As the end of the school year approaches, it is essential to keep good grades within reach and to finish strong. Here are three important things to watch out for:
1. Avoiding burnout and spring fever
2. Missing opportunities to repair bad grades and earn extra credit
3. “Cramming” for final exams (instead of studying effectively)
By now, many students are tired and overworked. Spring is in the air and there are far more distractions, too. This is the worst time for them to take their eye off the ball at school. The last four to six weeks of the school year often make the difference between good and average grades. Fight distraction and burnout by setting and rewarding short-term goals. Keep the mood positive and the focus clear by celebrating each small success.
Don’t wait until the last few weeks of school to realize that your child’s grades are in trouble.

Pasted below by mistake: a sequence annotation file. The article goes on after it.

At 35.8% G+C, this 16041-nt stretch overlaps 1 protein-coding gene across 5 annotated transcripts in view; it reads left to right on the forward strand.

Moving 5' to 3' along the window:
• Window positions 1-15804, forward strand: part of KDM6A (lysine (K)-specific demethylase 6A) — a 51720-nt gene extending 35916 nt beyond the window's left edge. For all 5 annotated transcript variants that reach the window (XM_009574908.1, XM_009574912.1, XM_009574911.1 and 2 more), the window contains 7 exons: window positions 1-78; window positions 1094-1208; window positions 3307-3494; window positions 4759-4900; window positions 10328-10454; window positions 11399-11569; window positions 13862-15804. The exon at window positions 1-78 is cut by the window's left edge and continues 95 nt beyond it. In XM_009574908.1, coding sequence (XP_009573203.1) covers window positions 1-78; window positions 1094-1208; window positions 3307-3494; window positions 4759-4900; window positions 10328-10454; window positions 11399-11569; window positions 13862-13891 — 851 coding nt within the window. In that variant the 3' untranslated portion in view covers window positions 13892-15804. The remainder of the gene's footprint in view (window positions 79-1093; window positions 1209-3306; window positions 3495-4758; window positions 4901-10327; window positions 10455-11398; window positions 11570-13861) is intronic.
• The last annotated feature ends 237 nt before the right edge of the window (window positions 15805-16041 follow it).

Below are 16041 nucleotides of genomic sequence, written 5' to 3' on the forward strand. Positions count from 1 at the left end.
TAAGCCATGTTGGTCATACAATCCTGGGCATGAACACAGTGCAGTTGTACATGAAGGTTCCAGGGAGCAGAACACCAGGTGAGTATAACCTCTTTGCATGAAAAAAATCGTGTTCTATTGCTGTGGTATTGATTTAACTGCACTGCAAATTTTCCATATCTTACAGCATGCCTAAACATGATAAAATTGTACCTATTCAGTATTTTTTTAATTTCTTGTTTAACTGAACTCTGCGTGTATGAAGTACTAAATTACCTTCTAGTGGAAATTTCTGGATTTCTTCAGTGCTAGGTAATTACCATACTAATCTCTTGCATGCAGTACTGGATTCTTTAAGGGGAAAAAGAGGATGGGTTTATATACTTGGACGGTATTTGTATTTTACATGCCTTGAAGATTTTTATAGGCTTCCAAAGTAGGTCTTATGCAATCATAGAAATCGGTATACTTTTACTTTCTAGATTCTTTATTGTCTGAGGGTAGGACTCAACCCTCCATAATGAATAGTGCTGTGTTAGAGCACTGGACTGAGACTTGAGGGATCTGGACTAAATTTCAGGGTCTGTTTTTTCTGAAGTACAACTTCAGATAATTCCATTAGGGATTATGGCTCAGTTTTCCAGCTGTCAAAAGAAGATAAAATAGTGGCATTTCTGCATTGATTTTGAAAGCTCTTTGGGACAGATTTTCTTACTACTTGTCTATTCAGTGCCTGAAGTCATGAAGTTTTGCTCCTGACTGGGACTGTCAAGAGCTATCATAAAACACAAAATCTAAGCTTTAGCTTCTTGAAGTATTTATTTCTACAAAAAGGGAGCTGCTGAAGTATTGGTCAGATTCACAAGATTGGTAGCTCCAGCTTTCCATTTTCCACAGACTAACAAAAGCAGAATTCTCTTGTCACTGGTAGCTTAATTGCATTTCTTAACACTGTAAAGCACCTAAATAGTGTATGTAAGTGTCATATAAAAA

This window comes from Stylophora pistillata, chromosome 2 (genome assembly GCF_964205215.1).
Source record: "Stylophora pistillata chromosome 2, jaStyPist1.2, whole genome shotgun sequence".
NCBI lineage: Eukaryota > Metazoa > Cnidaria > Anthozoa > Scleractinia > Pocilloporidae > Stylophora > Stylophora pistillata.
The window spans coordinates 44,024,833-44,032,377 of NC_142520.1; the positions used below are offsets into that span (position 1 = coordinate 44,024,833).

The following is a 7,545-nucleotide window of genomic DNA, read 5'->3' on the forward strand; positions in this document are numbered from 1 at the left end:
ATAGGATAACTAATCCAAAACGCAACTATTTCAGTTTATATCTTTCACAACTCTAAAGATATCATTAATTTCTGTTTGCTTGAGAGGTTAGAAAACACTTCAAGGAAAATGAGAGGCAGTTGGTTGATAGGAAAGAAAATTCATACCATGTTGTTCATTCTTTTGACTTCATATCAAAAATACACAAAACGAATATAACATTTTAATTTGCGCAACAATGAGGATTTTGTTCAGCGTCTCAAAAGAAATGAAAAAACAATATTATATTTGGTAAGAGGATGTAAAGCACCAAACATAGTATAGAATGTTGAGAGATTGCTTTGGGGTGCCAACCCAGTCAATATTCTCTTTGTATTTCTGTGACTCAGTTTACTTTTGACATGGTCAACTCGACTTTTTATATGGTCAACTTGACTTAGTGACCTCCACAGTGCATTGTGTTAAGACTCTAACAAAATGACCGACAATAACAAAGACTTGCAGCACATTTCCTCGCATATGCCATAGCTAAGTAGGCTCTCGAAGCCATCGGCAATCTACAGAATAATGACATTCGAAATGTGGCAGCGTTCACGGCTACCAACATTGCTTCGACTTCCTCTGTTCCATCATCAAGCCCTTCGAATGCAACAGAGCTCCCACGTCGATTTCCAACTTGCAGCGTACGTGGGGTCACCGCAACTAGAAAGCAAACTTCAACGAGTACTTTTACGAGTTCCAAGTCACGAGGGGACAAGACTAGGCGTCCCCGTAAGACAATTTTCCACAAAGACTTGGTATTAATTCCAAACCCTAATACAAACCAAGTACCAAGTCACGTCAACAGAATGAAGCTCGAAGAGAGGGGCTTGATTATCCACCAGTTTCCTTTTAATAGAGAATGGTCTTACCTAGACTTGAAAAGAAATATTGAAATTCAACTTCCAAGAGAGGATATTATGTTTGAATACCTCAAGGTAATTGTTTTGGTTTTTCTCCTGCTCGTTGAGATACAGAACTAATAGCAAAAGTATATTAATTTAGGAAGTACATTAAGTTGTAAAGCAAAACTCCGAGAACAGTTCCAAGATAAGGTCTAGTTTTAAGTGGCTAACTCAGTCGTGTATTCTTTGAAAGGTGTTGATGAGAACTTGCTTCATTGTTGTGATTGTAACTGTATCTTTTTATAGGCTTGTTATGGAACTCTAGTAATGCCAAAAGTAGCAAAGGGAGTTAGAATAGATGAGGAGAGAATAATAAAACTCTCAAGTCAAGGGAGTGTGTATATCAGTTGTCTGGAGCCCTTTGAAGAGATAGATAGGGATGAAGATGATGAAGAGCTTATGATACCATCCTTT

Get on “infinite campus” and check their grades. If your child has missing assignments, see if they can still be turned in. If they have bad test grades, see if they can be retaken. In addition, many teachers offer extra credit opportunities so students can compensate for problems earlier in the semester. Even if your child’s teacher has not suggested this, many are open to it if the student approaches them. Final exams will soon consume all of your student’s time so now is the time to explore these options.
High school and middle school students will soon have tests that cover material from much or all of the semester. Most students will “cram” for these tests. Cramming doesn’t work when you have to retain lots of information, or retain it for a long time. Starting early and using the right studying approaches for long-term recall is very important. Starting early also allows your child to identify material that they did not really understand the first time and needs re-teaching.
Whether this is done over lunchtime with their teacher or by a tutor, now is the time to start because it is harder to find help at the very end of the semester when everyone is frantically busy.
Mary Beth Inchalik is the President of SCV Club Z! Tutoring. She has over 20 years of combined regular and special education teaching experience from elementary school through high school. Contact her at 661-977-1629 or email@example.com.
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